include? What sections are the most/least important and why? (Subject
2. What sources of funding do you know? Speak about equity funding,
investors and debt funding. What is meant by ‘exit strategy’? (Subject
3. Speak about important motivations when you start a business. What
rules for building a blockbuster brand can you name? What rules do
you think you should follow to build a business?
4. What types of business funding do you know? Give the descriptions.
(ex.2 p.72)
5. What is a typical application procedure to obtain funding? (ex5
p.73)? List the reasons why some proposals are turned down. What
things should you remember to get through?(6,7 p.73)
6. What is a company profile? How to write a convincing and
organized company profile for a website, social media site, business
plan, brochure, customer proposal or magazine article? What are the
three key points to remember about writing for publication online?
What is meant by the F-pattern? Speak about the structure guidelines
and impact collocations you can use for writing a company profile.
Supplementary texts
Text 1
Before you read Would you invest in a young company raising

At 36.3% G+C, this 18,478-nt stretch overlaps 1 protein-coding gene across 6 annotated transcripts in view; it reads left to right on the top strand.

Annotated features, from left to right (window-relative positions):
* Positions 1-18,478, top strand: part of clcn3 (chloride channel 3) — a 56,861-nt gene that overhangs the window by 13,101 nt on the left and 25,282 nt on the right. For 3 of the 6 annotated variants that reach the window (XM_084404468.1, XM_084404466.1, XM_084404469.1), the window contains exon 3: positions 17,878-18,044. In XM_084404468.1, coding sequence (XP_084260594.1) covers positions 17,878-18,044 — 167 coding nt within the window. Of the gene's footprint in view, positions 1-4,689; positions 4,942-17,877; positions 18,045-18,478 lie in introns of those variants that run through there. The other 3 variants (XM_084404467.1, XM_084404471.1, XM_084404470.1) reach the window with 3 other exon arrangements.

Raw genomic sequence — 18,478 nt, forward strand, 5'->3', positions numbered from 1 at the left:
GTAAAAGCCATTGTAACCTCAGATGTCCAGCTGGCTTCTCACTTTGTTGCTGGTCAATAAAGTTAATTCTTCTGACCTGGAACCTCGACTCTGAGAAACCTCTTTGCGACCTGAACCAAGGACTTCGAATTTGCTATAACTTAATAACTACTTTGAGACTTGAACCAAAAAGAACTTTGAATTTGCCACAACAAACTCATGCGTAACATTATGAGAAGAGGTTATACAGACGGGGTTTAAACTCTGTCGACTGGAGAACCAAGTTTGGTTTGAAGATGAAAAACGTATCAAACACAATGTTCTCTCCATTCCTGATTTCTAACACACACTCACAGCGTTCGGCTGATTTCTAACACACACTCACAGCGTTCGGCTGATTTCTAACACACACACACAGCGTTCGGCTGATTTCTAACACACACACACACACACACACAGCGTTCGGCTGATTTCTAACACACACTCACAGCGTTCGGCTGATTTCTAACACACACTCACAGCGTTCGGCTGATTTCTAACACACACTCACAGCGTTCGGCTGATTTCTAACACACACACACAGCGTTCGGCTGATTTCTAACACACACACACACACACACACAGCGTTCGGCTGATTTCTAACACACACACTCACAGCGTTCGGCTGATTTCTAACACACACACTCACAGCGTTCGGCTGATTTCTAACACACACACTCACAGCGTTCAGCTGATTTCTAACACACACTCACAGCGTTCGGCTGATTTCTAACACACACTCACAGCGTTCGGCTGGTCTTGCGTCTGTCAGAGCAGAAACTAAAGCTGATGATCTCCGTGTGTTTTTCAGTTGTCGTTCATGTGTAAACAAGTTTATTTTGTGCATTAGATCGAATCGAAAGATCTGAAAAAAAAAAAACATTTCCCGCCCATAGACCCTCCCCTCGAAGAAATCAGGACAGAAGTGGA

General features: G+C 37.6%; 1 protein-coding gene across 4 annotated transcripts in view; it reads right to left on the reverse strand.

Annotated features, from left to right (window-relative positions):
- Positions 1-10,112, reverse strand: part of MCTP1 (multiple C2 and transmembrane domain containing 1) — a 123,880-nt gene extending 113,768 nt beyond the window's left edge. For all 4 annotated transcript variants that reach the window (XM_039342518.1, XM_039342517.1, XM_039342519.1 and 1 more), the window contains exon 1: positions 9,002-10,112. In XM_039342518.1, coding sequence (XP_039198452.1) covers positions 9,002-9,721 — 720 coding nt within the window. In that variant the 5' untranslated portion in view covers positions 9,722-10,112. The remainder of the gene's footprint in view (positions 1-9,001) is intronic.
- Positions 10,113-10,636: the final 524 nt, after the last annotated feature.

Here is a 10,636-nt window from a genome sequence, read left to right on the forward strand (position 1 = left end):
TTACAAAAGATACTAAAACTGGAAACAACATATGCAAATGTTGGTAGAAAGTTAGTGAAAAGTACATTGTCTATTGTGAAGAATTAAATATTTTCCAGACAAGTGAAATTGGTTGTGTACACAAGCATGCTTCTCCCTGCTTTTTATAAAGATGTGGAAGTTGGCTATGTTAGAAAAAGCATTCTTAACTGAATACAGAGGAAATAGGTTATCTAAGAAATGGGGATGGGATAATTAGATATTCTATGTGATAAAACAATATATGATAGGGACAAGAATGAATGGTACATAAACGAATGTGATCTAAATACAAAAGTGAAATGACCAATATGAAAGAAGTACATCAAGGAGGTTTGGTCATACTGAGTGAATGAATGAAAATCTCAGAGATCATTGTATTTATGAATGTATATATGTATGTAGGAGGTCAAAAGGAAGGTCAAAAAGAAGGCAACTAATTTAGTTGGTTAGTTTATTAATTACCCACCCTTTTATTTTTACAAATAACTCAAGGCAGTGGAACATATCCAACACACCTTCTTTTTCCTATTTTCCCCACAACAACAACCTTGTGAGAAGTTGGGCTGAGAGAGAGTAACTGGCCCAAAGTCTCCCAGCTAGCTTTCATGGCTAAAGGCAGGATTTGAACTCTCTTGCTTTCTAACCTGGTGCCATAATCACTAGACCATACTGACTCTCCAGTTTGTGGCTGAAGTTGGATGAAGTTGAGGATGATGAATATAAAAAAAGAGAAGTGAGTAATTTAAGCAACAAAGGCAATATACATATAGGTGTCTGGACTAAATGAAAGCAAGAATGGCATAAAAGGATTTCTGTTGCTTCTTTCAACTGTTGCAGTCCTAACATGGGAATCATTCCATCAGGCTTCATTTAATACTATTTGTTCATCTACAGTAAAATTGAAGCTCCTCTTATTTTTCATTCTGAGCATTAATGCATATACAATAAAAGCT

finance on the Internet? Why? / Why not
Read this article from the Financial Times by Emma Jacobs
Earlier this year, Trampoline Systems, a London-based technology
company founded in 2003, realized if they were going to further
expand the business, they would need some more money. So they
sounded out a few venture capitalists. But, says Charles Armstrong,
one of the company's founders, "it soon became clear that it would be
tough to raise finance this way". So Trampoline hit upon another route:

"crowdfunding" - raising small stakes from a large group of investors,
particularly through online communities and social networks.
The crowdfunding concept derives from "crowdsourcing", whereby
organizations ask the public, usually via the Internet, to do jobs
typically done by their employees. For example, The Guardian
newspaper's website recently asked readers to trawl through 700,000
expense claims by British Members of Parliament to find acts of
wrong- doing. Crowdsourcing and crowdfunding could, in theory,
occur without the Internet, says Jeff Howe, the man who coined the
term "crowdsourcing" and wrote a book on the subject, but "it
certainly helps to accelerate the process".
Trampoline was encouraged by the crowdfunding successes of the
likes of SellaBand, a site which connects music fans with unsigned
artists looking to record albums. Musicians post their profiles and
songs, and ask the site's users to buy shares, at a minimum of $10. As
soon as an artist sells 5,000 shares, they can record the album and the
proceeds are then split between the artist, SellaBand and the artist's
sup-porters, or "believers", as the site calls them.